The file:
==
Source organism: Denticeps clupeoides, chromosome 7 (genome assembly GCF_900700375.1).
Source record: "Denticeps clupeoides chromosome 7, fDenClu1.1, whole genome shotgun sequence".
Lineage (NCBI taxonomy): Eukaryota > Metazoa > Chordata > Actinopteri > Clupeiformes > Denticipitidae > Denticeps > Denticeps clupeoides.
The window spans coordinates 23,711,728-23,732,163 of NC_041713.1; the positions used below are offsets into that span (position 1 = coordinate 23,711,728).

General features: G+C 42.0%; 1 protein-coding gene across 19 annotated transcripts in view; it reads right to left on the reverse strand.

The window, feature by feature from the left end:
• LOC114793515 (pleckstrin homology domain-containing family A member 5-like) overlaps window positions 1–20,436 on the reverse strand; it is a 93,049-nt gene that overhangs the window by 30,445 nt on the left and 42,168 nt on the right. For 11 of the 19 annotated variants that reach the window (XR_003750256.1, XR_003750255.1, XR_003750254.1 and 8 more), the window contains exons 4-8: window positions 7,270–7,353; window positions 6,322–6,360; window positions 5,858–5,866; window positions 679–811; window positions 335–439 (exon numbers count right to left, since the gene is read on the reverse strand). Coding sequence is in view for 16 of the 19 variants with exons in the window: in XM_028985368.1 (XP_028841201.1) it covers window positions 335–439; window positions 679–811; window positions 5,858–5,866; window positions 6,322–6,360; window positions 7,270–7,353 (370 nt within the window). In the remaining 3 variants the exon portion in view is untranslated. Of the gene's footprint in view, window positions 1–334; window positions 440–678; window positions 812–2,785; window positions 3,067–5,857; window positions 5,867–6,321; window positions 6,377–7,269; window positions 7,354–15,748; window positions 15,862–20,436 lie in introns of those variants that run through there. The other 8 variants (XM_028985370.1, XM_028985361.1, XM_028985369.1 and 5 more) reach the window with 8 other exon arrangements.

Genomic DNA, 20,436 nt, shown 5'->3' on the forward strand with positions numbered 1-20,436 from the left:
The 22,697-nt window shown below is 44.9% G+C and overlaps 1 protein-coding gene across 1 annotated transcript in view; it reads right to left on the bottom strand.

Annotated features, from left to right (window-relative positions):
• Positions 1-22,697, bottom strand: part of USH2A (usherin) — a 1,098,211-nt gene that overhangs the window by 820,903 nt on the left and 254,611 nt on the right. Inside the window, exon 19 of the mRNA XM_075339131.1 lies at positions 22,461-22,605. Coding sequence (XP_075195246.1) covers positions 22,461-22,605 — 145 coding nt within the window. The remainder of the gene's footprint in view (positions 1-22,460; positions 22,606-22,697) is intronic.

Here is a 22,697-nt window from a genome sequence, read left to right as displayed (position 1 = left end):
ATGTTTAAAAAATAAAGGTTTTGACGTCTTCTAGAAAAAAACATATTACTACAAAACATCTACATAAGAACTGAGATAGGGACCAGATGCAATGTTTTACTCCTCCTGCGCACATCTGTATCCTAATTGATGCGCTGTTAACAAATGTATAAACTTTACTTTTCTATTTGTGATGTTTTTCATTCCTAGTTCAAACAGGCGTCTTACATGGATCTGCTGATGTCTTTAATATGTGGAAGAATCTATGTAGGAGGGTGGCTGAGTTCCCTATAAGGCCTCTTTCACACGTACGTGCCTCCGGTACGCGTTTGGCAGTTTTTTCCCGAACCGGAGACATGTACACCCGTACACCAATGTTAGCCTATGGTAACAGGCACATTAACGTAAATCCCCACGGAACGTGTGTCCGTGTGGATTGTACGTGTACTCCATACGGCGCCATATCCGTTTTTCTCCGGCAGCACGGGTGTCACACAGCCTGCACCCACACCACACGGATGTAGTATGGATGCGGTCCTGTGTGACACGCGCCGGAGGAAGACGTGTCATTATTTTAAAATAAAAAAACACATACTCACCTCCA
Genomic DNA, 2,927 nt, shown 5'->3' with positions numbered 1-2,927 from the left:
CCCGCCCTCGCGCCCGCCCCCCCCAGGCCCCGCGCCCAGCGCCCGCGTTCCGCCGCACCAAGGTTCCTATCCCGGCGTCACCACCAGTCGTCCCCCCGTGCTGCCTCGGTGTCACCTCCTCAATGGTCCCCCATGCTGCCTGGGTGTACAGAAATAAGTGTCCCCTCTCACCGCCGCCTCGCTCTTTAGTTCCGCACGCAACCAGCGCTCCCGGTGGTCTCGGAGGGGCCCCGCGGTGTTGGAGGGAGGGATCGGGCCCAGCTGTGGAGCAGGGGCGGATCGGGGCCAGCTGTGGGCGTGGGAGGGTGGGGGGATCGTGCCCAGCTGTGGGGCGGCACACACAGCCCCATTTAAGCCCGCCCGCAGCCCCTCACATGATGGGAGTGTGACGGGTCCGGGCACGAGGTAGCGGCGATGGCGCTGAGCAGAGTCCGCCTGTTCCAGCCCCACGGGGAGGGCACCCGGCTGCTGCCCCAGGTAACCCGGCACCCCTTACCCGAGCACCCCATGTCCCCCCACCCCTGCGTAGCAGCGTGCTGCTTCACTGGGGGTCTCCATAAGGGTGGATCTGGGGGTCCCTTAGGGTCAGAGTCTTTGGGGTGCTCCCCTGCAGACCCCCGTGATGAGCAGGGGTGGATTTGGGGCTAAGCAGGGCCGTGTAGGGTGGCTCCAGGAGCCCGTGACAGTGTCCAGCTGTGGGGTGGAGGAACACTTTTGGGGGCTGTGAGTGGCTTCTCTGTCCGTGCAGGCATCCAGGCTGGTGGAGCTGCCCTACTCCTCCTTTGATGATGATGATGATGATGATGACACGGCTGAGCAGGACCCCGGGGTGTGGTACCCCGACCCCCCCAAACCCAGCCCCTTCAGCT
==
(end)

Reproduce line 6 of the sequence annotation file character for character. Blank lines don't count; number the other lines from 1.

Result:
The window, feature by feature from the left end: